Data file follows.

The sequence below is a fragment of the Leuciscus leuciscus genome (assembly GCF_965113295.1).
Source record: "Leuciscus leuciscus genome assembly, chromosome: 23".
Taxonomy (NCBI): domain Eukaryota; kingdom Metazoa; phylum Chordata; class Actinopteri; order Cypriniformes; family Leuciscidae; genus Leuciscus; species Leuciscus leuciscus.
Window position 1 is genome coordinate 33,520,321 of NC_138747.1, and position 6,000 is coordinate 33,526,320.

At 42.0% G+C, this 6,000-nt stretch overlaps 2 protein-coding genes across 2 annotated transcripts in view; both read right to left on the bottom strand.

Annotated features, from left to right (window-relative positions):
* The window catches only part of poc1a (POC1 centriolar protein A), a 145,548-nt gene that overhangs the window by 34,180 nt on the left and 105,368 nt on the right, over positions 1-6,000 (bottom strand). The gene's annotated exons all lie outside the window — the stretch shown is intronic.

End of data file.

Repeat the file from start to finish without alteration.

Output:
The sequence below is a fragment of the Leuciscus leuciscus genome (assembly GCF_965113295.1).
Source record: "Leuciscus leuciscus genome assembly, chromosome: 23".
Taxonomy (NCBI): domain Eukaryota; kingdom Metazoa; phylum Chordata; class Actinopteri; order Cypriniformes; family Leuciscidae; genus Leuciscus; species Leuciscus leuciscus.
Window position 1 is genome coordinate 33,520,321 of NC_138747.1, and position 6,000 is coordinate 33,526,320.

At 42.0% G+C, this 6,000-nt stretch overlaps 2 protein-coding genes across 2 annotated transcripts in view; both read right to left on the bottom strand.

Annotated features, from left to right (window-relative positions):
* The window catches only part of poc1a (POC1 centriolar protein A), a 145,548-nt gene that overhangs the window by 34,180 nt on the left and 105,368 nt on the right, over positions 1-6,000 (bottom strand). The gene's annotated exons all lie outside the window — the stretch shown is intronic.